I always experience an unreasonably high level of vicarious anxiety when I watch movies that involve the main characters in any type of vehicle that’s rapidly accelerating out of control, usually towards a collapsed bridge/tunnel/overpass, even though you KNOW it’s going to be okay and they’re not actually going to kill off Keanu Reeves and Sandra Bullock’s characters with a full 20 minutes left of the movie, because if Americans wanted our movies to make us feel bad, we would just watch foreign films.
In an imperfect analogy, the last week of my life kind of felt like that. There was no collapsed bridge, but my student visa was rapidly approaching its expiration date, and along with it — my ability to continue to stay in the UK. I’d been in a month-long recruitment process with a company that was sending me a lot of positive feedback, and a few days after my final interview (and four days out from my visa expiration date), they finally decided that they were not going to bring me onto the team after all.
It was obviously not the decision I had hoped for, after weeks of anxiously refreshing my inbox and trying to learn more about the company and their technology stack in preparation for the next round. In total, I went through five interviews that spanned roughly one month. I’ve been through enough job interviews to understand that nothing can be taken for granted until you actually have that contract in hand. However, the detail of the decision that disappointed me the most was that they were unwilling to sponsor a work visa for me. Had that not been an issue, the team lead indicated that there was a high likelihood the outcome would have been different.
I am disappointed because this was one of the first issues that I flagged during the whole process, and repeatedly throughout the month to multiple people in the company that I was emailing or speaking to. I held the company, and particularly the engineering team, in very high regard for the quality of their codebase and because I got the impression that they are a decent group of people. I still do believe in the team — the company, I’m not sure about anymore.
In contrast, I exchanged a few emails with hiring managers at Thoughtworks. The London manager told me that it was unrealistic they would conclude their hiring process before my student visa was up, and a US-based manager was similarly transparent about likely availability for entry-level roles if I were to apply in a few months for a stateside role. Nobody’s time was wasted, and everyone walked away with a clearer picture of what both sides expect.
I’m not angry that they turned me down in the end. Ruben told me that if I go down, I should go down fighting. I’m proud of how I did throughout the interviews, particularly on the technical test, which lasted three hours. I learned a lot about myself and what I want at this stage in my life. And I’m acutely aware that this is far from an isolated incident. This happens ALL the time during the job-hunt. Regina got dragged all the way out to Dublin for an interview last year, for goodness sake! I guess my purpose in writing about this now is that in the event that you’re a hiring manager reading this, or in case I am one day in the position to hire someone, I would implore you, and Future Me, please don’t keep inviting people back for interviews if there is an unchangeable circumstance about their employability — whether it’s a work visa, a degree requirement, a background in computer sciences, experience in a specialized field, whatever. For me, the salt in the wounds is the sizable opportunity cost involved when I invested time in preparing for these interviews, instead of actively researching other companies — all while my deadline loomed closer and closer. It’s hard not to keep wondering, “What if I had talked to X? What if I had pushed harder for Y?”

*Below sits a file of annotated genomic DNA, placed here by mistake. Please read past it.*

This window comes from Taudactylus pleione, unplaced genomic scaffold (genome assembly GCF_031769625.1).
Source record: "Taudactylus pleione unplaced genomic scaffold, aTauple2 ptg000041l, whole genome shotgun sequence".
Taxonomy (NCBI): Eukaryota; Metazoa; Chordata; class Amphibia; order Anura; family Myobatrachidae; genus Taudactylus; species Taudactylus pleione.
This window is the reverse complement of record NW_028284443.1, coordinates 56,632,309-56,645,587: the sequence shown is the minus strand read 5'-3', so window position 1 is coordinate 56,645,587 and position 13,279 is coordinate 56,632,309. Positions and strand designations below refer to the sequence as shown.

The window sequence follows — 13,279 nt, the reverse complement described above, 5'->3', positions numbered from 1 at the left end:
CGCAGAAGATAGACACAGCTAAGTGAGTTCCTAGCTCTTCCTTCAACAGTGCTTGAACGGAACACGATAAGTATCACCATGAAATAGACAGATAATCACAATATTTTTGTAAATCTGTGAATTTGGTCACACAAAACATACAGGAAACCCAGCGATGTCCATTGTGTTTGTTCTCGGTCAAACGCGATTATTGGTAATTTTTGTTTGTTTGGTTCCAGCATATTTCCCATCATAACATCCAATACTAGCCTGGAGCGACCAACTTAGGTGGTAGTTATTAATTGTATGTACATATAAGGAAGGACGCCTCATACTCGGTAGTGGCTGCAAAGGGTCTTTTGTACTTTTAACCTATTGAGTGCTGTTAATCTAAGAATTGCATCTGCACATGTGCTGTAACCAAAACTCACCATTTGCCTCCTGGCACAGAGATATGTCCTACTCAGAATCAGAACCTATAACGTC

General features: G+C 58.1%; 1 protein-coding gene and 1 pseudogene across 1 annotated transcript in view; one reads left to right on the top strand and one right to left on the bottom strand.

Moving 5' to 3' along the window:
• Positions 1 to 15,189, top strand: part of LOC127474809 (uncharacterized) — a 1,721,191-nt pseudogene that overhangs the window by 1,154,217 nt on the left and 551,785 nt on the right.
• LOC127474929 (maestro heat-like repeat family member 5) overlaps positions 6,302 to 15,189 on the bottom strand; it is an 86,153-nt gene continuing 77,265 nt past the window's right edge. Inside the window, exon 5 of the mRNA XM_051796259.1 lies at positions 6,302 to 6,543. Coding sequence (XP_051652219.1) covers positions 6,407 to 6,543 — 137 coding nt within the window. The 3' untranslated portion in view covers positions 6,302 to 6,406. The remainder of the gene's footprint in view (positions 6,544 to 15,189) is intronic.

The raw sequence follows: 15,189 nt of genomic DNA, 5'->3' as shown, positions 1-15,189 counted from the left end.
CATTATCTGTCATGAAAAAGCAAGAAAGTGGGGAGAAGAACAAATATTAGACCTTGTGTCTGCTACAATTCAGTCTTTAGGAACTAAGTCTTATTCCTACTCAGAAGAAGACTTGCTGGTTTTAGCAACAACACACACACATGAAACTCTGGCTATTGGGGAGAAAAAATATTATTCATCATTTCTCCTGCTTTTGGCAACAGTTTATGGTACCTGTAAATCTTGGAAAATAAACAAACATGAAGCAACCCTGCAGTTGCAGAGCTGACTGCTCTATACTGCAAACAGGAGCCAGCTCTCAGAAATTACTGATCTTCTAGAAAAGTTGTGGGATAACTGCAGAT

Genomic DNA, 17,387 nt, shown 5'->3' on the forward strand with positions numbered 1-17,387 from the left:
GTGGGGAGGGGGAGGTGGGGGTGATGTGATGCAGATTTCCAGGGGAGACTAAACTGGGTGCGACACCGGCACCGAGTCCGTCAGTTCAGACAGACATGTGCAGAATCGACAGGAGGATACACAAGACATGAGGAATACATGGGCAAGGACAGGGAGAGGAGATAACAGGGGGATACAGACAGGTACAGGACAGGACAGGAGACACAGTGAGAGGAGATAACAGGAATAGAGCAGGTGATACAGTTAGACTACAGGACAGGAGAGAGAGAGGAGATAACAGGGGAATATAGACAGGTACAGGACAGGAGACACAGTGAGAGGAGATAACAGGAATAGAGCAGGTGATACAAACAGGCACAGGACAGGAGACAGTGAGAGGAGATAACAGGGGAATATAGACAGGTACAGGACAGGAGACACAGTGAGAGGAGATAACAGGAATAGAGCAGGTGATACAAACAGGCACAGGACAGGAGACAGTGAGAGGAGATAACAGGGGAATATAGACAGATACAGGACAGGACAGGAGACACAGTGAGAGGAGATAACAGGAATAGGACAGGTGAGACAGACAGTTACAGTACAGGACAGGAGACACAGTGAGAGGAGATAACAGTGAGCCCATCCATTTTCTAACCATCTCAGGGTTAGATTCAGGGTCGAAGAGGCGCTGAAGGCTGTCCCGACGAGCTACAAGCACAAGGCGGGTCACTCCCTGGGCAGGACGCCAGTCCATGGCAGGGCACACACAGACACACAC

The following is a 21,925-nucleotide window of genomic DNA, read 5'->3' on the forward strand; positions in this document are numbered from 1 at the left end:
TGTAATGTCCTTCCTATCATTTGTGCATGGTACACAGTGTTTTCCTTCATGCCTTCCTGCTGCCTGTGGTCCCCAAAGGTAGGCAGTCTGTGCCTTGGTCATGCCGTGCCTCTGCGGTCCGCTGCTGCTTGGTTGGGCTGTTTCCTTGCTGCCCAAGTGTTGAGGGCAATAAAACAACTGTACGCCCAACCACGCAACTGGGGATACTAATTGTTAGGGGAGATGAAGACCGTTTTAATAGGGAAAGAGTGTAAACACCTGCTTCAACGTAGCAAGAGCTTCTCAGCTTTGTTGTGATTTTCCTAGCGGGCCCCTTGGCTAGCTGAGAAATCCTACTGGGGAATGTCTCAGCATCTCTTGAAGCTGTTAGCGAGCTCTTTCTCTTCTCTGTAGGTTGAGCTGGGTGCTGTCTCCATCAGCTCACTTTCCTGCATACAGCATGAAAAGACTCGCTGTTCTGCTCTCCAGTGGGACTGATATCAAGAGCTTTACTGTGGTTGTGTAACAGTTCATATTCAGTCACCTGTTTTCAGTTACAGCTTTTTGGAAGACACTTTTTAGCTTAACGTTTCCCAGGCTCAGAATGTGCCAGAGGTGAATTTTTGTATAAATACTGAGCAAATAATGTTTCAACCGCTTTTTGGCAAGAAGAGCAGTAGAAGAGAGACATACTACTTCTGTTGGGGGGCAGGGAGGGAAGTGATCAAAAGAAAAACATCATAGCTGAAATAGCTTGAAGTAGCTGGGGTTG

HOWEVER! Despite the emotional rollercoaster of a week, I did manage to land a job with another company. It’s a much smaller, education startup called Third Space Learning. As soon as my new visa clears, I will be starting as a junior Rails developer on a very lightweight team of five developers. I’m very excited to start my career as a developer, and I feel very optimistic about the members of the Third Space team that I’ve met so far. The team had to perform some bureaucratic acrobatics (how’s that for a tongue twister?!) this week to get all of my sponsorship paperwork cleared in time, and for that, I am so, so grateful.
So I guess that means I’m staying. For at least the next year. It’s nice to have at least a few months planned out now. I like to think that I’m spontaneous and live life on the edge and everything, but I’m really not when it comes to knowing where I’m going to be and for how long. Staying in school is a nice way to buy some predictability.. maybe that’s the reason why pretty much all I’ve done is school up to this point. But, working somewhere that you get to build real projects and contribute value is also pretty neat, I suppose!
Also, I made this yesterday: http://pub-name-generator.herokuapp.com
Note: I’m not going to disclose the first company’s name because I’ve blogged about Makers Academy in the past and don’t want Google to link my rant back to Makers for future job-seekers.